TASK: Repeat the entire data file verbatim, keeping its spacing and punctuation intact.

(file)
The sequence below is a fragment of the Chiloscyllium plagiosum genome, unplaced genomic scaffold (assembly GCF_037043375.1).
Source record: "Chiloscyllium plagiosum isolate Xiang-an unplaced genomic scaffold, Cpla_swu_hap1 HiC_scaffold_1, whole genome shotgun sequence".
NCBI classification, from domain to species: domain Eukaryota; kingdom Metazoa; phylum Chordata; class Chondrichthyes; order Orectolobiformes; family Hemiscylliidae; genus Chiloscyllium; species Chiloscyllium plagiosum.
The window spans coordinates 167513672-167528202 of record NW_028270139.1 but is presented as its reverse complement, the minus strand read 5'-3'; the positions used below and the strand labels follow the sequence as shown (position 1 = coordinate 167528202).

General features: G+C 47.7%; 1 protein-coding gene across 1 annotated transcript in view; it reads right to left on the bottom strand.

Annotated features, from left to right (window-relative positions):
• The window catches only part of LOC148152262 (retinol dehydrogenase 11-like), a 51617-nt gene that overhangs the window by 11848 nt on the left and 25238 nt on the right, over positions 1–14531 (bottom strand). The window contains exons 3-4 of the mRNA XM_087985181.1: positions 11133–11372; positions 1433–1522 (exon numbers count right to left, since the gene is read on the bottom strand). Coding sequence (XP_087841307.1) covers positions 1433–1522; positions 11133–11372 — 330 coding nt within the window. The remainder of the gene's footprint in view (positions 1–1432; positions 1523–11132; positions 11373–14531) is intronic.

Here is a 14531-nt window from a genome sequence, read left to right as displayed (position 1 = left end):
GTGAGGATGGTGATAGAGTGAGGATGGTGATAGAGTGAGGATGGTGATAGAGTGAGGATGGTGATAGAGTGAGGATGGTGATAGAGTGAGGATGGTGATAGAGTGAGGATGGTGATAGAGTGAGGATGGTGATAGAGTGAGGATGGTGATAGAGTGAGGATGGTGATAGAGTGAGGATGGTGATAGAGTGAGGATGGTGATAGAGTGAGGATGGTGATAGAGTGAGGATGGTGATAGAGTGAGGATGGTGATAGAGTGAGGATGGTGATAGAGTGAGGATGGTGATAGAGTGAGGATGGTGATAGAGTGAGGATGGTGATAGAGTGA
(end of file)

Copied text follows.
The sequence below is a fragment of the Chiloscyllium plagiosum genome, unplaced genomic scaffold (assembly GCF_037043375.1).
Source record: "Chiloscyllium plagiosum isolate Xiang-an unplaced genomic scaffold, Cpla_swu_hap1 HiC_scaffold_1, whole genome shotgun sequence".
NCBI classification, from domain to species: domain Eukaryota; kingdom Metazoa; phylum Chordata; class Chondrichthyes; order Orectolobiformes; family Hemiscylliidae; genus Chiloscyllium; species Chiloscyllium plagiosum.
The window spans coordinates 167513672-167528202 of record NW_028270139.1 but is presented as its reverse complement, the minus strand read 5'-3'; the positions used below and the strand labels follow the sequence as shown (position 1 = coordinate 167528202).

General features: G+C 47.7%; 1 protein-coding gene across 1 annotated transcript in view; it reads right to left on the bottom strand.

Annotated features, from left to right (window-relative positions):
• The window catches only part of LOC148152262 (retinol dehydrogenase 11-like), a 51617-nt gene that overhangs the window by 11848 nt on the left and 25238 nt on the right, over positions 1–14531 (bottom strand). The window contains exons 3-4 of the mRNA XM_087985181.1: positions 11133–11372; positions 1433–1522 (exon numbers count right to left, since the gene is read on the bottom strand). Coding sequence (XP_087841307.1) covers positions 1433–1522; positions 11133–11372 — 330 coding nt within the window. The remainder of the gene's footprint in view (positions 1–1432; positions 1523–11132; positions 11373–14531) is intronic.

Here is a 14531-nt window from a genome sequence, read left to right as displayed (position 1 = left end):
GTGAGGATGGTGATAGAGTGAGGATGGTGATAGAGTGAGGATGGTGATAGAGTGAGGATGGTGATAGAGTGAGGATGGTGATAGAGTGAGGATGGTGATAGAGTGAGGATGGTGATAGAGTGAGGATGGTGATAGAGTGAGGATGGTGATAGAGTGAGGATGGTGATAGAGTGAGGATGGTGATAGAGTGAGGATGGTGATAGAGTGAGGATGGTGATAGAGTGAGGATGGTGATAGAGTGAGGATGGTGATAGAGTGAGGATGGTGATAGAGTGAGGATGGTGATAGAGTGAGGATGGTGATAGAGTGAGGATGGTGATAGAGTGA